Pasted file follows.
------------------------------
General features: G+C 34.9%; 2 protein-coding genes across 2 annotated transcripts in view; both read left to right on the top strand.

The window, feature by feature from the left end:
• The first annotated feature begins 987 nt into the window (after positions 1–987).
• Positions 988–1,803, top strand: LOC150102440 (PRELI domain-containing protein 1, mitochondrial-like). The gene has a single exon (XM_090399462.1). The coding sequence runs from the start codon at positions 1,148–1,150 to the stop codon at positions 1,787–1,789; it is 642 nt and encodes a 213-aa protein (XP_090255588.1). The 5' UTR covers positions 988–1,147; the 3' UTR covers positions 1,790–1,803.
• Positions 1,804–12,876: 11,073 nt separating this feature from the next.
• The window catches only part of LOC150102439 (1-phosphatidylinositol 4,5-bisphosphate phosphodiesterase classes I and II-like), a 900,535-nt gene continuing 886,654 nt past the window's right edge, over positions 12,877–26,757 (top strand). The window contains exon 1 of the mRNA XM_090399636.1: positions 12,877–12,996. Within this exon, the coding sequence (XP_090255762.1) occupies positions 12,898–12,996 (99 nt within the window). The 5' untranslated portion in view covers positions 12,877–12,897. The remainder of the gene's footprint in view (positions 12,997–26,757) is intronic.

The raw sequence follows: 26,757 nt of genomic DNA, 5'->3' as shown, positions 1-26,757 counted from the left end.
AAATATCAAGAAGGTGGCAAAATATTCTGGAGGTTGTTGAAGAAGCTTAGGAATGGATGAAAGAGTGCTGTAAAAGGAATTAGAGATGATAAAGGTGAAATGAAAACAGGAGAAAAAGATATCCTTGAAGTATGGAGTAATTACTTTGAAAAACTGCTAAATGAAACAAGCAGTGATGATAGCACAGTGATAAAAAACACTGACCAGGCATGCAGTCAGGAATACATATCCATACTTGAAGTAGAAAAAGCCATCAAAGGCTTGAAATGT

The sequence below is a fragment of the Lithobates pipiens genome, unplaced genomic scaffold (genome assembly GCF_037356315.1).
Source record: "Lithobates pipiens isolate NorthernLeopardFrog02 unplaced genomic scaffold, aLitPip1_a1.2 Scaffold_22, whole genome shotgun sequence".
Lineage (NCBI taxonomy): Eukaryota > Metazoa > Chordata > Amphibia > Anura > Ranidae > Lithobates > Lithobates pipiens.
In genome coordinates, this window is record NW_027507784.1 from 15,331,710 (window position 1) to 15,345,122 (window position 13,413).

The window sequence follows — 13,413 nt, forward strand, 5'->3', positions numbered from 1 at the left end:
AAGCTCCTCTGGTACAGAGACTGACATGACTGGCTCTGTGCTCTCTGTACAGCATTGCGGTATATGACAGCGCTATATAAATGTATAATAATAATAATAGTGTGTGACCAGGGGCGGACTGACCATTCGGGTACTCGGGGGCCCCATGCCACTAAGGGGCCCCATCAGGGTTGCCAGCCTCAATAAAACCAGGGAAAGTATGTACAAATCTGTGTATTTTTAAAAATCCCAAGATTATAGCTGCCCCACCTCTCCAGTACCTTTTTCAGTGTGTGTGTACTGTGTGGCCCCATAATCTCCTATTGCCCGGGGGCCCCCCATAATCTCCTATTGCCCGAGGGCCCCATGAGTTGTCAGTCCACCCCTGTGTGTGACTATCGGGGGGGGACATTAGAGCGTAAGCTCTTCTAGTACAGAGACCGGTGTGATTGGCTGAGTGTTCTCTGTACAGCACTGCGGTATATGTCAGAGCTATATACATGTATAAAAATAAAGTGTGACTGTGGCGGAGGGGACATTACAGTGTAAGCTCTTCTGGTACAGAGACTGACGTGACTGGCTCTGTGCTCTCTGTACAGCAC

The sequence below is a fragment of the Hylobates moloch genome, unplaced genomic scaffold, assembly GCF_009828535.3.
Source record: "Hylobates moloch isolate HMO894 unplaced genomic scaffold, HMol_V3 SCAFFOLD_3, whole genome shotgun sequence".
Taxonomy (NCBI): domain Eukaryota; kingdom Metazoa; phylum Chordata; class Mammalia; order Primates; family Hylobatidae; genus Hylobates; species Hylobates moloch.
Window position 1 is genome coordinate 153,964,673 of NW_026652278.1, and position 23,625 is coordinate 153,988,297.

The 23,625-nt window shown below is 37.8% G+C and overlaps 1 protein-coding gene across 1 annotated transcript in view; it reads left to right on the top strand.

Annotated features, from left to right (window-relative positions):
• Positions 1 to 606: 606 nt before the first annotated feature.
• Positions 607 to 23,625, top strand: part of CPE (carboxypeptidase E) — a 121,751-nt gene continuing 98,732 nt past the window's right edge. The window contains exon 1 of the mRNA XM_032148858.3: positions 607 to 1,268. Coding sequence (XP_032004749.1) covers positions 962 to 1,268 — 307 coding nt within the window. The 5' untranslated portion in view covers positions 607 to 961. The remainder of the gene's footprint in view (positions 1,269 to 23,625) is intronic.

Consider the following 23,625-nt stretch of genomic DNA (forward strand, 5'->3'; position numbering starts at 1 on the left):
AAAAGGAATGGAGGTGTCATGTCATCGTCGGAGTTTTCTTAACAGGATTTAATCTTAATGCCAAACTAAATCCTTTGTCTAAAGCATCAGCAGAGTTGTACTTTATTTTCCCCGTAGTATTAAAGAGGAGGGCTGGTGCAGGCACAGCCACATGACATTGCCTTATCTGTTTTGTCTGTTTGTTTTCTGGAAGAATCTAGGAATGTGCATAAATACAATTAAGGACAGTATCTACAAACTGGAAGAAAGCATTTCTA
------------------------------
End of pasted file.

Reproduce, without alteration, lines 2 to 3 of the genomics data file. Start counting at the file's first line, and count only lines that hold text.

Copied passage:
The window, feature by feature from the left end:
• The first annotated feature begins 987 nt into the window (after positions 1–987).